Once the central processing unit 30 has determined the move of the human player, the central processing unit 30 calculates a countermove in accordance with the game program being run. The central processing unit 30 determines a countermove and executes that countermove by updating the electronic space displays 26 to represent the countermove.
Along with the updating of the electronic space displays 26, the central processing unit 30 sends control signals to the automation mechanisms 40 of the animated
The central processing unit 30 is programmed with the rules of the game and tracks the status of the game. The central processing unit 20 many also optionally be connected to an audio signal driver 15 and a memory 17 containing prerecorded words or phrases. After each move at play, either by the human player of the central processing unit 30, the central processing unit 30 can recall an appropriate prerecorded word or phrase from the memory 17. The prerecorded word/phrase is sent to the audio signal driver 15 and is broadcast through a speaker 19. Consequently, during play, the central processing unit 20 can be audibly interactive, broadcasting phrases like “your turn”, “my Turn”, you Win”, lets play again”, “nice move”, and the like.
In the shown embodiment, the automation mechanisms 40 include a torso support 42. The torso support 42 extends through the torso 22 and head of the animated
In the shown embodiment, a single motorized gearbox 44 is shown. It will be understood that a plurality of motorized gearboxes can be used, if desired. The use of one motorized gearbox 44 is shown for the sake of simplicity.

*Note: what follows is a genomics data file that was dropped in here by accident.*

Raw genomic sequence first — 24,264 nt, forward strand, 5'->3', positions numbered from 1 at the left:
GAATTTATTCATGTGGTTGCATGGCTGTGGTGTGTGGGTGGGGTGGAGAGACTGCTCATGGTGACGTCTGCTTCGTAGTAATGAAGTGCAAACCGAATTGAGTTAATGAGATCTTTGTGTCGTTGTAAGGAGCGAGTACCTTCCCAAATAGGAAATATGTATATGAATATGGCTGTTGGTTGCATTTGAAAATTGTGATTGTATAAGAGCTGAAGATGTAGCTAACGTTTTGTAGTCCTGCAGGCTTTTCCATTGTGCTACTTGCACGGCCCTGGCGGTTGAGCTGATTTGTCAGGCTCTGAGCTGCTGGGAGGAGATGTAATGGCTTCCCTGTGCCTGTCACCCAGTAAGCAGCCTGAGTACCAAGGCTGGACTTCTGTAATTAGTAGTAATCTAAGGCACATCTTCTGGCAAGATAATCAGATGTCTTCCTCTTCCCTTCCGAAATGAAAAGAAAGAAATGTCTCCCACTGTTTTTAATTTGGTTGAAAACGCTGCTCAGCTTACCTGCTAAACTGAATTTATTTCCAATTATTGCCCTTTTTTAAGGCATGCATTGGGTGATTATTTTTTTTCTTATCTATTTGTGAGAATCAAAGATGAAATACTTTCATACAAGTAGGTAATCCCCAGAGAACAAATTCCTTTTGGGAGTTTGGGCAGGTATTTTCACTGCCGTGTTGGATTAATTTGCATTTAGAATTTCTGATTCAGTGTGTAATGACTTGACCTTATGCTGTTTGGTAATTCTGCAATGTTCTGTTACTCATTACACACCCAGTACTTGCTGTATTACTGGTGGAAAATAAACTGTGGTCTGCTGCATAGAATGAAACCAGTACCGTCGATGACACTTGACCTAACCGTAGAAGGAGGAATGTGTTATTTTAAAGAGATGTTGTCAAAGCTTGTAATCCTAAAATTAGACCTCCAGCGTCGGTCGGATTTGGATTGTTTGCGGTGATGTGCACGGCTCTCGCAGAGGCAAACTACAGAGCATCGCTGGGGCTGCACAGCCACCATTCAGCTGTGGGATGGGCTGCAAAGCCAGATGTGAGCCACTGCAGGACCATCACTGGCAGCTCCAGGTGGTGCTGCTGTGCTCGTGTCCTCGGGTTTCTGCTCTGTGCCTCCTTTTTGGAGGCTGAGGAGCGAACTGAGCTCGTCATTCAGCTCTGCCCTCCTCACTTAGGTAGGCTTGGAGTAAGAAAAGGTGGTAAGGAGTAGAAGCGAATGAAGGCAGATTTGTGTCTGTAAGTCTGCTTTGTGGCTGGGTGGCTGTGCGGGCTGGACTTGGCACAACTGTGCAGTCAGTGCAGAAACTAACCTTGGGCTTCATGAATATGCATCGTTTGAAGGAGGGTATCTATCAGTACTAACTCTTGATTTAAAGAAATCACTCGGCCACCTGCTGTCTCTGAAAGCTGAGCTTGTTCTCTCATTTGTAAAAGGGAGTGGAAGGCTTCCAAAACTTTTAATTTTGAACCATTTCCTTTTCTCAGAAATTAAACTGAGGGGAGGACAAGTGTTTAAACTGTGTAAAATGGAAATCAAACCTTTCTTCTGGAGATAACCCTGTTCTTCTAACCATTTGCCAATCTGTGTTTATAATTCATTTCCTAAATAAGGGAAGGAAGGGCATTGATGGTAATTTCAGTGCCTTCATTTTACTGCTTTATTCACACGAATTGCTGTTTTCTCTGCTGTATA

The motorized gearbox 44 itself is set upon a rotation platform 52. The motorized gearbox 44 can selectively rotate on the platform 52, thereby rotating the torso 22 of the animated
The motorized gearbox 44 is connected to the central processing unit 30. The central processing unit 30 therefore selectively controls the movements of the torso 22 and the articulating arm 20. In
Sensors 49 are provided that sense the position of the torso support 42 and the arm support 46. In the sensors are coupled to the central processing unit 30. In this manner, the central processing unit 30 can detect the position of the torso support 42 and arm support 46, starting and stopping the movement of these elements as required.
It will be understood that by selectively extending the arm support 48, the torso support 42 and rotating the torso 22 in amounts less than what is shown for the fully extended position, the hand 24 of the animated
It will be understood that the embodiment of the present invention board game system that is shown is merely exemplary and that a person skilled in the art can make many variations to that embodiment. For example, the teddy bear shape of the animated figure can be changed and is a matter of design choice. Similarly, many games other than tic-tac-toe can be played. It will also be understood that numerous mechanisms can be used to selectively move the arm and torso of the animated figure. All such variations, modifications and alternate embodiments are considered to be included within the scope of the present invention as set forth by the claims.
|Cited Patent||Filing date||Publication date||Applicant||Title|
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|Citing Patent||Filing date||Publication date||Applicant||Title|
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|US8974282||Apr 30, 2012||Mar 10, 2015||Quado Media Inc.||Electronic gaming platform having shared and private screens|
|US20110190040 *||Aug 4, 2011||Mary Ann Cogliano||Web game board system|
|US20120015723 *||Jan 19, 2012||Compal Communication, Inc.||Human-machine interaction system|
|U.S. Classification||273/237, 273/444|
|Cooperative Classification||A63F3/00643, A63F3/00094, A63H3/003, A63F2009/2457|
|European Classification||A63F3/00E, A63F3/00A14|
|Jul 25, 2005||AS||Assignment|
Owner name: RJ STUDIOS, INC., PENNSYLVANIA
Free format text: ASSIGNMENT OF ASSIGNORS INTEREST;ASSIGNORS:ROGERS, ANTHONY R.;BOXMEYER, PAUL;BUTKIEWICZ, ROBERT;ANDOTHERS;REEL/FRAME:016808/0655;SIGNING DATES FROM 20050602 TO 20050617
|Aug 13, 2012||REMI||Maintenance fee reminder mailed|
|Dec 30, 2012||LAPS||Lapse for failure to pay maintenance fees|
|Feb 19, 2013||FP||Expired due to failure to pay maintenance fee|
Effective date: 20121230